How Can I Avoid Distortion In The Final Master?
The obvious answer is make sure there is no distortion in your mix.
Of course following our earlier suggestions goes a long way to addressing overall distortion but there is a more subtle problem that can happen.
We receive mixes that have one or more momentary overloads in them and can sometimes cause us to have a great deal of difficulty in controlling them. They are caused by sharp transients in an instrument or sometime its a combination of instruments all hitting at the same time. Please understand that this doesn't have to be when a peak is hitting digital 0. It can happen on an acoustic piano recording and it can happen on a gentle Latin album. It also happen on vocal transients that are mixed way above the music.
Female vocals in "singer/songwriter" mixes seem to be the most difficult to control. These can sometime be heard as "bright bursts" of energy that are slightly louder than the rest of the relevant track. As soon as we run the track through the tube gear and raise the mix up to the average commercial CD volume level, those spots can turn in to audible distortion. We do have workarounds but they take time.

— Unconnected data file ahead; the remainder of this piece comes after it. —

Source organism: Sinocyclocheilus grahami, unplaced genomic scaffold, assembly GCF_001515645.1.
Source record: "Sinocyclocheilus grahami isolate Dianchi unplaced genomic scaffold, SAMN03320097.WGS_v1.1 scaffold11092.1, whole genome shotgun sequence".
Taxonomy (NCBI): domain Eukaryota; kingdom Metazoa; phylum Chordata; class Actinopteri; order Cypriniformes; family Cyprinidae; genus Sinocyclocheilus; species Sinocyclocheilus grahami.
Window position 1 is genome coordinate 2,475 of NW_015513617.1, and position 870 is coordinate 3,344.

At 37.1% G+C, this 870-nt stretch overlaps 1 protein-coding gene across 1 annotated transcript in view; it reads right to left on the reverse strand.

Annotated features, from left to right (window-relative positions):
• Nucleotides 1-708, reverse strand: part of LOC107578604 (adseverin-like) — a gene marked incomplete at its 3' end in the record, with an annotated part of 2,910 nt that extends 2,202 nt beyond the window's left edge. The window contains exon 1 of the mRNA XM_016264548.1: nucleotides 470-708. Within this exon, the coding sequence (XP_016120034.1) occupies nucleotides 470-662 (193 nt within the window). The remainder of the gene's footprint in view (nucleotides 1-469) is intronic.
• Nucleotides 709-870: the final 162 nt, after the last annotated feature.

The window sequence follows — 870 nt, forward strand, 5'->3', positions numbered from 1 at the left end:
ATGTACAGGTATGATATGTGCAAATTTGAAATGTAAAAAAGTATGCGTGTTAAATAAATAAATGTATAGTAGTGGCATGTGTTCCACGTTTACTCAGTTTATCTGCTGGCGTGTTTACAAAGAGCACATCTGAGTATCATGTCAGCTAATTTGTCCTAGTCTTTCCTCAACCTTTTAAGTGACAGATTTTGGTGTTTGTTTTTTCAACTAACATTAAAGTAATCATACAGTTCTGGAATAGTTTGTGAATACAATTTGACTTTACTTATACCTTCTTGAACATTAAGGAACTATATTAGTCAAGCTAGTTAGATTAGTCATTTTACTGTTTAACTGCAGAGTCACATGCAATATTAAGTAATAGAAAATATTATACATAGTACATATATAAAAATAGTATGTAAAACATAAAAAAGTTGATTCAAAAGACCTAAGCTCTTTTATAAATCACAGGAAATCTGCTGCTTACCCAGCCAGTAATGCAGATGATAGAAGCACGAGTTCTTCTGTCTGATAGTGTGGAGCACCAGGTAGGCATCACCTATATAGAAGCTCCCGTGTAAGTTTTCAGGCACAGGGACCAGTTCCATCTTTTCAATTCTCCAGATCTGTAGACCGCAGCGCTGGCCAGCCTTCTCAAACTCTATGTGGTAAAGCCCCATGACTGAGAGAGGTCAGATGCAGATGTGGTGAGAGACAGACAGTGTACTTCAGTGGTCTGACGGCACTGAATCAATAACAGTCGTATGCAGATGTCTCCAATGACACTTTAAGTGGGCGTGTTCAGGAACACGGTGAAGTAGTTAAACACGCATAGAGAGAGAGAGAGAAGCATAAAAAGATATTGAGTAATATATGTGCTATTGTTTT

The problem for the mix engineer is detecting these subtle spots and cleaning them up before going to mastering. Why do they go by undetected? Probably the main reason is the lack of the accurate monitoring systems and taking the time to listen on several different speakers at different volume levels. Some distortion doesn't show up on really good speakers but does on cheap ones. The reverse is also true! Also, some distortions only show up when the music is played really loudly. Conversely, some show up only when the music is played very, very quietly. Investing in a very good set of headphones and listening to the material through a good headphone amp is a really good way to check for all kinds of subtle mix problems from noise to clicks, pops and distortion.
So, please take the time give your mixes a real quality control check, on different speakers, headphones and at different volume levels.
As a sidebar of interest, another reason these distortions get by the mix engineer is because they haven't been trained to hear these sort of problems. This doesn't necessarily mean the engineer is a poor mixer, it just means this particular part of the ear training process is not quite there yet!
In this case, we can only hope that the artist/producer, etc., will also give the mixes these same vigorous test. Many times people other than the engineer will hear problems and once it is pointed out, the engineer can usually hear it and fix it.
And lastly, please click here if you want to read a mastering web board thread about the problems that mastering engineers have to deal with when receiving "overdone" mixes to master. Check it out. It's very interesting, humourous and mostly informative, at least after you get past the first few posts!
....to be continued!